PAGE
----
What remains important, however, is that the facts and circumstances test (the escape clause) is available to all trades, and the fact that the farming or animal breeding activities are conducted on a part-time, as opposed to a full-time, basis is not a deciding factor in considering whether the trade constitutes a business with a reasonable prospect of deriving taxable income within a reasonable period. A bona fide farming activity will, therefore, not cease to be bona fide merely because it is conducted on a part-time basis.


Facts and circumstances test (escape clause)

In relation to the facts and circumstances test contained in section 20A(3), SARS refers to it as "an objective test", given that the factors taken into account do not include the taxpayer’s intention. In our view, it is instead a test in terms of which certain objective yardsticks are taken into account in arriving at the subjective conclusion of what constitutes a "reasonable prospect" of deriving taxable income within a "reasonable period of time". Given that there are no definitions of these terms, it is considered that an element of subjectivity in evaluating the facts and circumstances must come into play, since what constitutes a reasonable prospect/period for one trade may not be so for another.


In commenting on the various facts and circumstances set out in section 20A(3), SARS places some emphasis on the fact that the trade must be carried on in a commercial manner, and sets out the following useful table:


Trade carried on in a commercial manner

Trade not carried on in a commercial manner

The taxpayer has a business plan

No planning, of any nature, neither prior to nor after commencing with the activity

The main purpose is making a profit

Profit is not the main purpose

Taxpayer seeks the best prices or commercial markets for services or products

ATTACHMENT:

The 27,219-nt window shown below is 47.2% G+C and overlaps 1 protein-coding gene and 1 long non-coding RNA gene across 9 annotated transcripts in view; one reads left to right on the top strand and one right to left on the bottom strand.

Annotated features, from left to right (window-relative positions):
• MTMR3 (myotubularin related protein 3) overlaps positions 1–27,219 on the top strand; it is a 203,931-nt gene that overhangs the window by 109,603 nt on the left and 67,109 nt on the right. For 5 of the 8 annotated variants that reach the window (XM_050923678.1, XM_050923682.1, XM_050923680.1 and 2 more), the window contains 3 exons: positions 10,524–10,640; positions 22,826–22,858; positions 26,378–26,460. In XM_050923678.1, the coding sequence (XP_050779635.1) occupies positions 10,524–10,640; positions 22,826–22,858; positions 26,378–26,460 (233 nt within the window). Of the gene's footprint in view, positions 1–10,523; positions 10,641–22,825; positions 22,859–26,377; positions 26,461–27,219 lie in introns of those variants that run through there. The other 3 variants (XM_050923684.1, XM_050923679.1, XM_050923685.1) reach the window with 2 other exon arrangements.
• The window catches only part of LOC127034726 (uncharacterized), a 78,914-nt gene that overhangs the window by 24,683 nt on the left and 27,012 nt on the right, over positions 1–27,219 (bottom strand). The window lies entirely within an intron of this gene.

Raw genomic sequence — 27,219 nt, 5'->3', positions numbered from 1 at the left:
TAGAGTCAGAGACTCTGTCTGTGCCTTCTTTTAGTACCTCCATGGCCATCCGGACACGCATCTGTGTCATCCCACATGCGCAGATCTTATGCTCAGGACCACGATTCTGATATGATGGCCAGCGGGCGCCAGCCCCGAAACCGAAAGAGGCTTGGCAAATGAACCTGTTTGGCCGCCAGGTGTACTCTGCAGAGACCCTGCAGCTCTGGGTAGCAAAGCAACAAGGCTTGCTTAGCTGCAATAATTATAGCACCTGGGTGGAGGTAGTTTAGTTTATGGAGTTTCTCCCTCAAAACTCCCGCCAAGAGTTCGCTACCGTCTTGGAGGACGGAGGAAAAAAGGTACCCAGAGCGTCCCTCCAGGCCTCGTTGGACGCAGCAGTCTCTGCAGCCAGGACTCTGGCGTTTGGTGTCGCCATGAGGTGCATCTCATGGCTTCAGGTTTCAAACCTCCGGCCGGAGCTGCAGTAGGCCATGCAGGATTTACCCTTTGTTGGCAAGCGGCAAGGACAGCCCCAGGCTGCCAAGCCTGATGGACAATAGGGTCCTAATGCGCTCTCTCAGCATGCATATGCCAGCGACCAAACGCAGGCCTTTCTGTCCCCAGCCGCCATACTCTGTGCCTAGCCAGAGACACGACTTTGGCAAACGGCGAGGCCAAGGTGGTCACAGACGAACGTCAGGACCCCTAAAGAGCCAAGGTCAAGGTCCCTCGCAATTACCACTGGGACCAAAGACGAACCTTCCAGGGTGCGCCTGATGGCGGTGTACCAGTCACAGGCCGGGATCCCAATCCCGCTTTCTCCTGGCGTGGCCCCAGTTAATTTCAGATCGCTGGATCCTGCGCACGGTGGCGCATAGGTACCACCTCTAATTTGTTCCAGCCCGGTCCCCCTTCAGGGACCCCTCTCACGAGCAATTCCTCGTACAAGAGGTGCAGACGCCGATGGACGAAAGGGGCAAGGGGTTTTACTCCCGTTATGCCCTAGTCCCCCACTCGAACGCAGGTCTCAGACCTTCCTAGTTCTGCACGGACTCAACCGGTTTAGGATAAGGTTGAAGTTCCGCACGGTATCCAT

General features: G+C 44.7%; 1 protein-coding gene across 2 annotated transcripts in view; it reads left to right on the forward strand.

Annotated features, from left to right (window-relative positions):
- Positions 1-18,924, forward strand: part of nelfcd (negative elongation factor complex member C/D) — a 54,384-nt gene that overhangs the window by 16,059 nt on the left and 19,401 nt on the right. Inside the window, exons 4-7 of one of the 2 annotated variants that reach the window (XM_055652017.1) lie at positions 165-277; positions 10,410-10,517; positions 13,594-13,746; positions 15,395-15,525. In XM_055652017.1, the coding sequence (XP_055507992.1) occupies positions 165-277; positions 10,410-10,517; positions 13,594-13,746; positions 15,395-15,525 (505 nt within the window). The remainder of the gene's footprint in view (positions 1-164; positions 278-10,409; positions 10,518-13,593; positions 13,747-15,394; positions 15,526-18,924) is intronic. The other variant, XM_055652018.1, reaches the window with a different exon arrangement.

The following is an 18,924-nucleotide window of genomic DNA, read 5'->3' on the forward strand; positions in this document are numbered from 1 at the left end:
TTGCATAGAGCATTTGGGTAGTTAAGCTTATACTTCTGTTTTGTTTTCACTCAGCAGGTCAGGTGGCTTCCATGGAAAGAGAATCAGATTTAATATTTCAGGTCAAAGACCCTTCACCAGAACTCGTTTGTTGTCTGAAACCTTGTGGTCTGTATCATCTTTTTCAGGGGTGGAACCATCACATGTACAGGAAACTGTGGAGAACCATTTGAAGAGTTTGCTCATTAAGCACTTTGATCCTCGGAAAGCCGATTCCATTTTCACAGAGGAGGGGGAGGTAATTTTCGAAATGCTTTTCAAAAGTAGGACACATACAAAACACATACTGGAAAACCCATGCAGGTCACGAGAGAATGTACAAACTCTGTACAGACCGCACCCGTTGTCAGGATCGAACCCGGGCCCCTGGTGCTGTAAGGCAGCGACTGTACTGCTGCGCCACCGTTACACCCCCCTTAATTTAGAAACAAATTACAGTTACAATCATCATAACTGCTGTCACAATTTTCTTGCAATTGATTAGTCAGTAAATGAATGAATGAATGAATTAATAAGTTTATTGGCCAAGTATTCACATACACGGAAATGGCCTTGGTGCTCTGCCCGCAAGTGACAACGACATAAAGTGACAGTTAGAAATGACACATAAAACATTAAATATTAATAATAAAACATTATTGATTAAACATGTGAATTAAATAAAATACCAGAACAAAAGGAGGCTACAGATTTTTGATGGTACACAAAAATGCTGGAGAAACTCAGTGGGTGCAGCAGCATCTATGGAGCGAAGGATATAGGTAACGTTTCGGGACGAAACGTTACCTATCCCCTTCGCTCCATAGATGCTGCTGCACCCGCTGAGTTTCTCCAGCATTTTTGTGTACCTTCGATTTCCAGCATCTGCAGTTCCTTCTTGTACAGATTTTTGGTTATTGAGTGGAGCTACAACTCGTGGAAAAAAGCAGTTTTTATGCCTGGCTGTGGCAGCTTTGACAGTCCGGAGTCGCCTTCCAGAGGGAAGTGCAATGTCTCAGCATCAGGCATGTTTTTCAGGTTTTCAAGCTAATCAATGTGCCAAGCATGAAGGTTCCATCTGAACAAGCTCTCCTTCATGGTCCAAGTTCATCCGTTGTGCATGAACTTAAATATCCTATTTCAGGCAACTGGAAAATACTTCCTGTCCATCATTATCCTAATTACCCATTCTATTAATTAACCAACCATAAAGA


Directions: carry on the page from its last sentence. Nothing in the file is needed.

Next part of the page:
The activity is conducted on a casual basis. Sales/services to acquaintances and family

The size and scale of the activity is sufficient for the specific trade and exceeds any personal needs by far

The size and scale of the activity is not sufficient to render the activity profitable and satisfies the taxpayer’s personal needs only

The activity is organised and records of all transactions are kept

The activity is not organised and records of transactions are not kept

There is repetition and regularity of activities

Transactions are irregular and isolated


Six-out-of-ten year rule

In terms of the six-out-of-ten year rule contained in section 20A(4), a person is no longer able to rely on the facts and circumstances test (the escape clause) where losses from a suspect trade (but excluding farming) have been incurred in six out of ten years. Accordingly, should losses arise continuously from the 2005 tax year, the 2010 tax year will be considered to be the sixth tax year in which the loss is ring-fenced, notwithstanding that ring-fencing was avoided in the previous five tax years by applying the facts and circumstances test.


Multiple activities deemed to be a single trade

In terms of section 20A(7), for purposes of the ring-fencing provisions, all of a taxpayer’s farming activities are deemed to constitute a single trade. The section is, however, silent with regard to the treatment of other activities, and SARS’ view is that, whether or not more than one related activity (other than farming) can in fact be regarded as a single trade will depend entirely on the facts of the specific case. For example, SARS would view the letting of five apartments in an apartment block to be a single trade, but the occasional letting of a number of properties purchased as holiday homes could constitute separate trades and the income and expenditure of each would then need to be considered separately.


Other amounts to be included as "income" from the trade

SARS has indicated that it will view recoupments and amounts derived from the disposal of assets on cessation of a trade (up to the original cost price) as income derived from the carrying on of that trade in permitting the set-off of ring-fenced losses against those amounts. Amounts in excess of the original cost price are not regarded as income but are subject to capital gains tax.


Certain administrative issues

SARS also sets out certain guidelines on reporting requirements relating to section 20A, the care which needs to be taken in relation to the payment of provisional tax where a loss may be ring-fenced and the obtaining of tax directives.


A flowchart for the application of the ring-fencing provisions is also set out in the guide, and we reproduce this flowchart in its entirety below. With the exception of farming on a part-time basis which is inadequately catered for in the flowchart, we consider this to be a useful checklist for determining whether the provisions of section 20A are applicable.


Editorial comment: It should be noted that certain changes to section 20A are currently being proposed.





IT Act:S 11(a)

IT Act:S 20A

IT Act:S 23(g)